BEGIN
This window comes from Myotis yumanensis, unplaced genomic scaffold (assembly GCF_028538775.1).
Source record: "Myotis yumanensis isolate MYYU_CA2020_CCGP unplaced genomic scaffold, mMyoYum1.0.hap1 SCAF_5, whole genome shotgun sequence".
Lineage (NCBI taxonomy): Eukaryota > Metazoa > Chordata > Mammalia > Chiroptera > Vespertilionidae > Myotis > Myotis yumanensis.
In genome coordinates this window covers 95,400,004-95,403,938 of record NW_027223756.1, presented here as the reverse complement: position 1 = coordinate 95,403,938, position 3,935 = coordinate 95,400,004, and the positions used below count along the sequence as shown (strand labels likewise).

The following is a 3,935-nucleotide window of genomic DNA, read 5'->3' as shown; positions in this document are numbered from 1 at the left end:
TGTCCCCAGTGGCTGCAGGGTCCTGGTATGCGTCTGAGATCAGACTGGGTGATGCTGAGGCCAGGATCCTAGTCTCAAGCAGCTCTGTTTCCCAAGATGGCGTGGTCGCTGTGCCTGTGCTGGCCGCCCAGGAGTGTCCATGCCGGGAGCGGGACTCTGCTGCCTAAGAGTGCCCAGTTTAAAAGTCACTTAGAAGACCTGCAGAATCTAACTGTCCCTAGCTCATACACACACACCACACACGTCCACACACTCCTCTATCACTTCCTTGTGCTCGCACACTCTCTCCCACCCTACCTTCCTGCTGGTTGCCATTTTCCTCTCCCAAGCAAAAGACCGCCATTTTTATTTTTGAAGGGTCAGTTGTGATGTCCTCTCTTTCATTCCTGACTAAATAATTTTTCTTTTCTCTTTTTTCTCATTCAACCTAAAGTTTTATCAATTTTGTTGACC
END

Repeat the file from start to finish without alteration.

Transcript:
This window comes from Myotis yumanensis, unplaced genomic scaffold (assembly GCF_028538775.1).
Source record: "Myotis yumanensis isolate MYYU_CA2020_CCGP unplaced genomic scaffold, mMyoYum1.0.hap1 SCAF_5, whole genome shotgun sequence".
Lineage (NCBI taxonomy): Eukaryota > Metazoa > Chordata > Mammalia > Chiroptera > Vespertilionidae > Myotis > Myotis yumanensis.
In genome coordinates this window covers 95,400,004-95,403,938 of record NW_027223756.1, presented here as the reverse complement: position 1 = coordinate 95,403,938, position 3,935 = coordinate 95,400,004, and the positions used below count along the sequence as shown (strand labels likewise).

The following is a 3,935-nucleotide window of genomic DNA, read 5'->3' as shown; positions in this document are numbered from 1 at the left end:
TGTCCCCAGTGGCTGCAGGGTCCTGGTATGCGTCTGAGATCAGACTGGGTGATGCTGAGGCCAGGATCCTAGTCTCAAGCAGCTCTGTTTCCCAAGATGGCGTGGTCGCTGTGCCTGTGCTGGCCGCCCAGGAGTGTCCATGCCGGGAGCGGGACTCTGCTGCCTAAGAGTGCCCAGTTTAAAAGTCACTTAGAAGACCTGCAGAATCTAACTGTCCCTAGCTCATACACACACACCACACACGTCCACACACTCCTCTATCACTTCCTTGTGCTCGCACACTCTCTCCCACCCTACCTTCCTGCTGGTTGCCATTTTCCTCTCCCAAGCAAAAGACCGCCATTTTTATTTTTGAAGGGTCAGTTGTGATGTCCTCTCTTTCATTCCTGACTAAATAATTTTTCTTTTCTCTTTTTTCTCATTCAACCTAAAGTTTTATCAATTTTGTTGACC